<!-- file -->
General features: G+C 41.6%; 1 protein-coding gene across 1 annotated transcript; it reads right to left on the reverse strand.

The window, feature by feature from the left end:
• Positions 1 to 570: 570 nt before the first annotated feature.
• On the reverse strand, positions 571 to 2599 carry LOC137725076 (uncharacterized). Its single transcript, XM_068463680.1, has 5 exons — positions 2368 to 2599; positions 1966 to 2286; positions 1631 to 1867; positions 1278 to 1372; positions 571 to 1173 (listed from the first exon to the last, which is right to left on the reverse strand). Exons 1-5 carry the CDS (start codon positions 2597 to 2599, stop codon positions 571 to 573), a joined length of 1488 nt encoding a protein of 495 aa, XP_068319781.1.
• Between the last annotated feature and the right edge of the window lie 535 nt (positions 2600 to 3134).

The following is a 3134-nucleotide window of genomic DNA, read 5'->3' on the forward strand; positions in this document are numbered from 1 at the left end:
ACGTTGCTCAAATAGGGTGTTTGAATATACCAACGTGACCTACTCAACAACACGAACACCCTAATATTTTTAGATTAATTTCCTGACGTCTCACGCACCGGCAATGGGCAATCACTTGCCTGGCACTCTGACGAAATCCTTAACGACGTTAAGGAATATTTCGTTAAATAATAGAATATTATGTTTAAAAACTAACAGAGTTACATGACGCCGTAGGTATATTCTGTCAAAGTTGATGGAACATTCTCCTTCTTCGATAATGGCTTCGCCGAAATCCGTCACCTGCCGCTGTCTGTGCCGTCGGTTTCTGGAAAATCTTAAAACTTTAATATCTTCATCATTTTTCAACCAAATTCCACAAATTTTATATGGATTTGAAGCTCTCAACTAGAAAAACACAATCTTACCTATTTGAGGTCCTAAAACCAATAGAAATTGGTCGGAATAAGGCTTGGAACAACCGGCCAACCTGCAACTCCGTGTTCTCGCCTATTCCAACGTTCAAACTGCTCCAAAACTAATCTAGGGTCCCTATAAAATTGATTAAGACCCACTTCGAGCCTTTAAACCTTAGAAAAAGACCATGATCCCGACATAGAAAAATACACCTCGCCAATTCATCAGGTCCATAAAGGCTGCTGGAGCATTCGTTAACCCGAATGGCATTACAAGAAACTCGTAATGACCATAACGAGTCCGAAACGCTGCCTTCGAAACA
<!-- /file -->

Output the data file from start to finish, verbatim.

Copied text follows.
General features: G+C 41.6%; 1 protein-coding gene across 1 annotated transcript; it reads right to left on the reverse strand.

The window, feature by feature from the left end:
• Positions 1 to 570: 570 nt before the first annotated feature.
• On the reverse strand, positions 571 to 2599 carry LOC137725076 (uncharacterized). Its single transcript, XM_068463680.1, has 5 exons — positions 2368 to 2599; positions 1966 to 2286; positions 1631 to 1867; positions 1278 to 1372; positions 571 to 1173 (listed from the first exon to the last, which is right to left on the reverse strand). Exons 1-5 carry the CDS (start codon positions 2597 to 2599, stop codon positions 571 to 573), a joined length of 1488 nt encoding a protein of 495 aa, XP_068319781.1.
• Between the last annotated feature and the right edge of the window lie 535 nt (positions 2600 to 3134).

The following is a 3134-nucleotide window of genomic DNA, read 5'->3' on the forward strand; positions in this document are numbered from 1 at the left end:
ACGTTGCTCAAATAGGGTGTTTGAATATACCAACGTGACCTACTCAACAACACGAACACCCTAATATTTTTAGATTAATTTCCTGACGTCTCACGCACCGGCAATGGGCAATCACTTGCCTGGCACTCTGACGAAATCCTTAACGACGTTAAGGAATATTTCGTTAAATAATAGAATATTATGTTTAAAAACTAACAGAGTTACATGACGCCGTAGGTATATTCTGTCAAAGTTGATGGAACATTCTCCTTCTTCGATAATGGCTTCGCCGAAATCCGTCACCTGCCGCTGTCTGTGCCGTCGGTTTCTGGAAAATCTTAAAACTTTAATATCTTCATCATTTTTCAACCAAATTCCACAAATTTTATATGGATTTGAAGCTCTCAACTAGAAAAACACAATCTTACCTATTTGAGGTCCTAAAACCAATAGAAATTGGTCGGAATAAGGCTTGGAACAACCGGCCAACCTGCAACTCCGTGTTCTCGCCTATTCCAACGTTCAAACTGCTCCAAAACTAATCTAGGGTCCCTATAAAATTGATTAAGACCCACTTCGAGCCTTTAAACCTTAGAAAAAGACCATGATCCCGACATAGAAAAATACACCTCGCCAATTCATCAGGTCCATAAAGGCTGCTGGAGCATTCGTTAACCCGAATGGCATTACAAGAAACTCGTAATGACCATAACGAGTCCGAAACGCTGCCTTCGAAACA